Wimbledon 2013: Passionate Centre Court crowd can roar me into the final on Sunday, says Andy Murray
World No 2 says fans make 'a huge, huge difference' after coming from two-sets down to reach last four
Andy Murray hailed the passionate Centre Court crowd here last night after producing one of the most remarkable comebacks of his career to beat Fernando Verdasco and reach his fifth successive Wimbledon semi-final. Murray beat the 29-year-old Spaniard 4-6, 3-6, 6-1, 6-4, 7-5 to earn a semi-final showdown tomorrow with Poland's Jerzy Janowicz, coming back to win from two sets down for the seventh time in his career.
"When I went behind, the crowd definitely got right behind me and made a huge, huge difference," Murray said. "If they can be like that from the first point to the last in all of the matches, it makes a huge difference.
"It was a great atmosphere to be playing in at the end of the match. I love it when it's like that. It was extremely noisy. They were right into it pretty much every single point. That's what you remember. It's not one point really – it's more just the atmosphere of the entire match."
Murray had been outplayed for two sets as Verdasco, the world No 54, served magnificently and struck his ferocious forehands with enormous power. However, the Scot is a past master at recovering from difficult situations and he finally secured victory after nearly three and a half hours.
The world No 2 said it had helped knowing that he had recovered from similar situations in the past. "If you haven't done it before you don't know exactly what it takes and how to turn it round," he said. "The more times you're in those positions and the more times you can come back, you understand the way you need to think and the way you need to negotiate your way through the last few sets.
"I did a good job with that. Sometimes it can be easy to get back to two sets all. In the fifth set, the guy who won the first two often comes back and wins that one. It's normally the toughest set of the three to win. I was expecting it to be tough and hung in well."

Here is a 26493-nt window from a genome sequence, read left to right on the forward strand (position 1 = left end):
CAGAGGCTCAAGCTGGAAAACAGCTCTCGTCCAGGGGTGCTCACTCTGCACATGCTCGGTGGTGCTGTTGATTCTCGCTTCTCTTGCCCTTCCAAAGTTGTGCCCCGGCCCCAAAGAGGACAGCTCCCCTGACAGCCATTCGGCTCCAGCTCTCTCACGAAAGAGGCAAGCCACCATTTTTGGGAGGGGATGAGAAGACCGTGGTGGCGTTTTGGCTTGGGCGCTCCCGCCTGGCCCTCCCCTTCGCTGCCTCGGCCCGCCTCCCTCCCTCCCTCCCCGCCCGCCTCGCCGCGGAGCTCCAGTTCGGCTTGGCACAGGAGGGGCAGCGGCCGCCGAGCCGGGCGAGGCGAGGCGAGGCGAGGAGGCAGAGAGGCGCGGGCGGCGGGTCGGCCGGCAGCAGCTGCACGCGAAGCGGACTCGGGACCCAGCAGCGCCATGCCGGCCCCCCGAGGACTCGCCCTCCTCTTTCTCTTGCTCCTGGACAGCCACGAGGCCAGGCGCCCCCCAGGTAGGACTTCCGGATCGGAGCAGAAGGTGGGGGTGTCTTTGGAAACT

Janowicz, who is 6ft 8in tall, beat his fellow countryman Lukasz Kubot 7-5, 6-4, 6-4 to become the first Polish man to reach the semi-finals here. "It will be a very tough match," Murray said. "He has a big serve. He's a big guy with a lot of power. He also has pretty good touch. He likes to hit drop shots. He doesn't just whack every single shot as hard as he can."
Novak Djokovic, the world No 1, will take on Argentina's Juan Martin del Potro in the other semi-final. Djokovic beat Tomas Berdych 7-6, 6-4, 6-3, while Del Potro beat David Ferrer 6-2, 6-4, 7-6.
- 1 Cyclist in Russia narrowly misses being hit by car and lorry
- 2 'F*ck it, I quit': KTVA reporter Charlo Greene quits live on air in spectacular fashion
- 3 What are your fingerprint words?
- 5 Pink Floyd new album: Band unveil cover art for first record in 20 years
Scotland could still declare independence – even without referendum, says Alex Salmond
Scottish referendum results: Cross-party consensus collapses amid Tory-Labour spat on the 'English question'
Hilary Mantel 'should be investigated by police' over Margaret Thatcher assassination story, says Lord Bell
Plebgate MP Andrew Mitchell called officer a 'little s**t', claim court documents 'exposing ex-Chief Whip's 'record of abusing police'
Archbishop of Canterbury admits doubts about existence of God
Labour Party conference: Ed Balls to set out plan to freeze child benefit to balance books